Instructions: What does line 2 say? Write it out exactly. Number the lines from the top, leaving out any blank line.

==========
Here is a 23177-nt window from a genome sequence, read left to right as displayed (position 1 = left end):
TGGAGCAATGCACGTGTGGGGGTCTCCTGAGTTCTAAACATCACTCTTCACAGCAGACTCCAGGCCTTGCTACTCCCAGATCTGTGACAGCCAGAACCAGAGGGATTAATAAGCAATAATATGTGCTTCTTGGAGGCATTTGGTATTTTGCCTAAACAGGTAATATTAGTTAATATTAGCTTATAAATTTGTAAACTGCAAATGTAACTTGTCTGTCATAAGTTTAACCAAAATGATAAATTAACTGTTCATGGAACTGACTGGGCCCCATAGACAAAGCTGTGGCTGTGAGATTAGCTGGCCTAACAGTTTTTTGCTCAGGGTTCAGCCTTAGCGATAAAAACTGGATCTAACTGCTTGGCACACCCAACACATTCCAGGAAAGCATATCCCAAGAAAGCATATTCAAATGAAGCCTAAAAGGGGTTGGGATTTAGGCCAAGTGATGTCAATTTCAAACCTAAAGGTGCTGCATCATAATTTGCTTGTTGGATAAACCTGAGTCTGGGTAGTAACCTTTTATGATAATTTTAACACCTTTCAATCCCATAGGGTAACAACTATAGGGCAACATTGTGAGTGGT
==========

TGGAGCAATGCACGTGTGGGGGTCTCCTGAGTTCTAAACATCACTCTTCACAGCAGACTCCAGGCCTTGCTACTCCCAGATCTGTGACAGCCAGAACCAGAGGGATTAATAAGCAATAATATGTGCTTCTTGGAGGCATTTGGTATTTTGCCTAAACAGGTAATATTAGTTAATATTAGCTTATAAATTTGTAAACTGCAAATGTAACTTGTCTGTCATAAGTTTAACCAAAATGATAAATTAACTGTTCATGGAACTGACTGGGCCCCATAGACAAAGCTGTGGCTGTGAGATTAGCTGGCCTAACAGTTTTTTGCTCAGGGTTCAGCCTTAGCGATAAAAACTGGATCTAACTGCTTGGCACACCCAACACATTCCAGGAAAGCATATCCCAAGAAAGCATATTCAAATGAAGCCTAAAAGGGGTTGGGATTTAGGCCAAGTGATGTCAATTTCAAACCTAAAGGTGCTGCATCATAATTTGCTTGTTGGATAAACCTGAGTCTGGGTAGTAACCTTTTATGATAATTTTAACACCTTTCAATCCCATAGGGTAACAACTATAGGGCAACATTGTGAGTGGT